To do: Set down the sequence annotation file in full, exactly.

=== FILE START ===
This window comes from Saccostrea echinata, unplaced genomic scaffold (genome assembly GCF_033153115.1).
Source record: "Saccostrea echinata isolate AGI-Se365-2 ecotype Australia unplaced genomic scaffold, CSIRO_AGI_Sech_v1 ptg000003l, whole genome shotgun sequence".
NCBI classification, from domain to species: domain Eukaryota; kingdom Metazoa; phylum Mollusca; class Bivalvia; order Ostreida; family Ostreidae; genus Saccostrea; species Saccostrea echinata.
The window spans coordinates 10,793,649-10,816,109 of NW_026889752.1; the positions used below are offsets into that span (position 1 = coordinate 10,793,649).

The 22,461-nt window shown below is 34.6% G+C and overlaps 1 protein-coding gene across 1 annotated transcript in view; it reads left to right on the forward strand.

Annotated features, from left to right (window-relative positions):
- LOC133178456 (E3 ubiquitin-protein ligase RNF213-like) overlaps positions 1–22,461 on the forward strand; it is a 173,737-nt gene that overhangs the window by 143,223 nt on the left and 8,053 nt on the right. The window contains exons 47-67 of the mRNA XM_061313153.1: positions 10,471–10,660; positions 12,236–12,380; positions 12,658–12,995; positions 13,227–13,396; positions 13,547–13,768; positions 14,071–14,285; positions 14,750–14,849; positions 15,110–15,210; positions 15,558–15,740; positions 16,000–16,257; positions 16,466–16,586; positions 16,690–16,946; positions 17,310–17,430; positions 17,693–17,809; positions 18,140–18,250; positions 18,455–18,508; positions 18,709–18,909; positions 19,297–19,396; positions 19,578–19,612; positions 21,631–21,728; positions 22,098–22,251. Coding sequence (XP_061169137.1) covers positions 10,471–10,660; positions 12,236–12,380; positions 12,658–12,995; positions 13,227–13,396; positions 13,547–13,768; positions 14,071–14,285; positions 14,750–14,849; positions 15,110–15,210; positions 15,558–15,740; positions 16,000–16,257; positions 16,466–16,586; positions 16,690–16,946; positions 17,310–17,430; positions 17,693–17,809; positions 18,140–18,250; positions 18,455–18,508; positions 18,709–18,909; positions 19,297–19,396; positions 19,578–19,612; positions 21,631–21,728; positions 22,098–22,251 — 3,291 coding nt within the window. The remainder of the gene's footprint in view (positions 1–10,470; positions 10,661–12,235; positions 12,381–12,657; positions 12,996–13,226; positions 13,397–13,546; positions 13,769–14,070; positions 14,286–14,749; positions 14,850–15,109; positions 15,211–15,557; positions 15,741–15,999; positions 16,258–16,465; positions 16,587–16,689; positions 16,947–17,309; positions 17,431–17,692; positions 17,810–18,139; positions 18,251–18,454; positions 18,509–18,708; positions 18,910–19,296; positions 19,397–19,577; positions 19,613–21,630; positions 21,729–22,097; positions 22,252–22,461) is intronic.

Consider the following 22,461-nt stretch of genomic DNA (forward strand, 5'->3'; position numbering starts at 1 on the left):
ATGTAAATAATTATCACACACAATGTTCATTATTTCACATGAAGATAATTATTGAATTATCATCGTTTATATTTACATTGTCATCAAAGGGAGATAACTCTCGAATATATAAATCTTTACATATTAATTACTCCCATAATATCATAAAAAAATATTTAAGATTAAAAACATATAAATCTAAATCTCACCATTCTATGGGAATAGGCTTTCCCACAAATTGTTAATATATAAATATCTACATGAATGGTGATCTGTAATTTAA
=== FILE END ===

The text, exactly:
This window comes from Saccostrea echinata, unplaced genomic scaffold (genome assembly GCF_033153115.1).
Source record: "Saccostrea echinata isolate AGI-Se365-2 ecotype Australia unplaced genomic scaffold, CSIRO_AGI_Sech_v1 ptg000003l, whole genome shotgun sequence".
NCBI classification, from domain to species: domain Eukaryota; kingdom Metazoa; phylum Mollusca; class Bivalvia; order Ostreida; family Ostreidae; genus Saccostrea; species Saccostrea echinata.
The window spans coordinates 10,793,649-10,816,109 of NW_026889752.1; the positions used below are offsets into that span (position 1 = coordinate 10,793,649).

The 22,461-nt window shown below is 34.6% G+C and overlaps 1 protein-coding gene across 1 annotated transcript in view; it reads left to right on the forward strand.

Annotated features, from left to right (window-relative positions):
- LOC133178456 (E3 ubiquitin-protein ligase RNF213-like) overlaps positions 1–22,461 on the forward strand; it is a 173,737-nt gene that overhangs the window by 143,223 nt on the left and 8,053 nt on the right. The window contains exons 47-67 of the mRNA XM_061313153.1: positions 10,471–10,660; positions 12,236–12,380; positions 12,658–12,995; positions 13,227–13,396; positions 13,547–13,768; positions 14,071–14,285; positions 14,750–14,849; positions 15,110–15,210; positions 15,558–15,740; positions 16,000–16,257; positions 16,466–16,586; positions 16,690–16,946; positions 17,310–17,430; positions 17,693–17,809; positions 18,140–18,250; positions 18,455–18,508; positions 18,709–18,909; positions 19,297–19,396; positions 19,578–19,612; positions 21,631–21,728; positions 22,098–22,251. Coding sequence (XP_061169137.1) covers positions 10,471–10,660; positions 12,236–12,380; positions 12,658–12,995; positions 13,227–13,396; positions 13,547–13,768; positions 14,071–14,285; positions 14,750–14,849; positions 15,110–15,210; positions 15,558–15,740; positions 16,000–16,257; positions 16,466–16,586; positions 16,690–16,946; positions 17,310–17,430; positions 17,693–17,809; positions 18,140–18,250; positions 18,455–18,508; positions 18,709–18,909; positions 19,297–19,396; positions 19,578–19,612; positions 21,631–21,728; positions 22,098–22,251 — 3,291 coding nt within the window. The remainder of the gene's footprint in view (positions 1–10,470; positions 10,661–12,235; positions 12,381–12,657; positions 12,996–13,226; positions 13,397–13,546; positions 13,769–14,070; positions 14,286–14,749; positions 14,850–15,109; positions 15,211–15,557; positions 15,741–15,999; positions 16,258–16,465; positions 16,587–16,689; positions 16,947–17,309; positions 17,431–17,692; positions 17,810–18,139; positions 18,251–18,454; positions 18,509–18,708; positions 18,910–19,296; positions 19,397–19,577; positions 19,613–21,630; positions 21,729–22,097; positions 22,252–22,461) is intronic.

Consider the following 22,461-nt stretch of genomic DNA (forward strand, 5'->3'; position numbering starts at 1 on the left):
ATGTAAATAATTATCACACACAATGTTCATTATTTCACATGAAGATAATTATTGAATTATCATCGTTTATATTTACATTGTCATCAAAGGGAGATAACTCTCGAATATATAAATCTTTACATATTAATTACTCCCATAATATCATAAAAAAATATTTAAGATTAAAAACATATAAATCTAAATCTCACCATTCTATGGGAATAGGCTTTCCCACAAATTGTTAATATATAAATATCTACATGAATGGTGATCTGTAATTTAA